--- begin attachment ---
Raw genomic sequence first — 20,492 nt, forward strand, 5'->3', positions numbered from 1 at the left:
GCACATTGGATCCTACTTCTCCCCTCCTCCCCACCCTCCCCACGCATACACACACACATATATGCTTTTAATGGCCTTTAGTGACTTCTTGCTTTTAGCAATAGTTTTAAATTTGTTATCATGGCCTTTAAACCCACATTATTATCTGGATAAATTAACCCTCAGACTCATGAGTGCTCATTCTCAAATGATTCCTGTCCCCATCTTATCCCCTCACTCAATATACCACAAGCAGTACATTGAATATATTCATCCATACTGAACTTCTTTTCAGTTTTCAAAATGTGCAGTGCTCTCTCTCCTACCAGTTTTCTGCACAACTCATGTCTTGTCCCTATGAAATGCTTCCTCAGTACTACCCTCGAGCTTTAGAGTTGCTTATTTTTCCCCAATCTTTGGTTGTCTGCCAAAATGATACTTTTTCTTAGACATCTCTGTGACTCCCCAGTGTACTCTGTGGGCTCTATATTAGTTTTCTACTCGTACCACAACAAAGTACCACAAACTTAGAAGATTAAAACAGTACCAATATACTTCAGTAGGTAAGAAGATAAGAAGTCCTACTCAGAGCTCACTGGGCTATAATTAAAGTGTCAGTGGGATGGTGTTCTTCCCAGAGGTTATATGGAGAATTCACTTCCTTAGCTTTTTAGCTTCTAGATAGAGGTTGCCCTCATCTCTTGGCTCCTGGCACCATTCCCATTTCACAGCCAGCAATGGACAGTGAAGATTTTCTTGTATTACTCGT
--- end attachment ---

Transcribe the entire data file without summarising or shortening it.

Raw genomic sequence first — 20,492 nt, forward strand, 5'->3', positions numbered from 1 at the left:
GCACATTGGATCCTACTTCTCCCCTCCTCCCCACCCTCCCCACGCATACACACACACATATATGCTTTTAATGGCCTTTAGTGACTTCTTGCTTTTAGCAATAGTTTTAAATTTGTTATCATGGCCTTTAAACCCACATTATTATCTGGATAAATTAACCCTCAGACTCATGAGTGCTCATTCTCAAATGATTCCTGTCCCCATCTTATCCCCTCACTCAATATACCACAAGCAGTACATTGAATATATTCATCCATACTGAACTTCTTTTCAGTTTTCAAAATGTGCAGTGCTCTCTCTCCTACCAGTTTTCTGCACAACTCATGTCTTGTCCCTATGAAATGCTTCCTCAGTACTACCCTCGAGCTTTAGAGTTGCTTATTTTTCCCCAATCTTTGGTTGTCTGCCAAAATGATACTTTTTCTTAGACATCTCTGTGACTCCCCAGTGTACTCTGTGGGCTCTATATTAGTTTTCTACTCGTACCACAACAAAGTACCACAAACTTAGAAGATTAAAACAGTACCAATATACTTCAGTAGGTAAGAAGATAAGAAGTCCTACTCAGAGCTCACTGGGCTATAATTAAAGTGTCAGTGGGATGGTGTTCTTCCCAGAGGTTATATGGAGAATTCACTTCCTTAGCTTTTTAGCTTCTAGATAGAGGTTGCCCTCATCTCTTGGCTCCTGGCACCATTCCCATTTCACAGCCAGCAATGGACAGTGAAGATTTTCTTGTATTACTCGT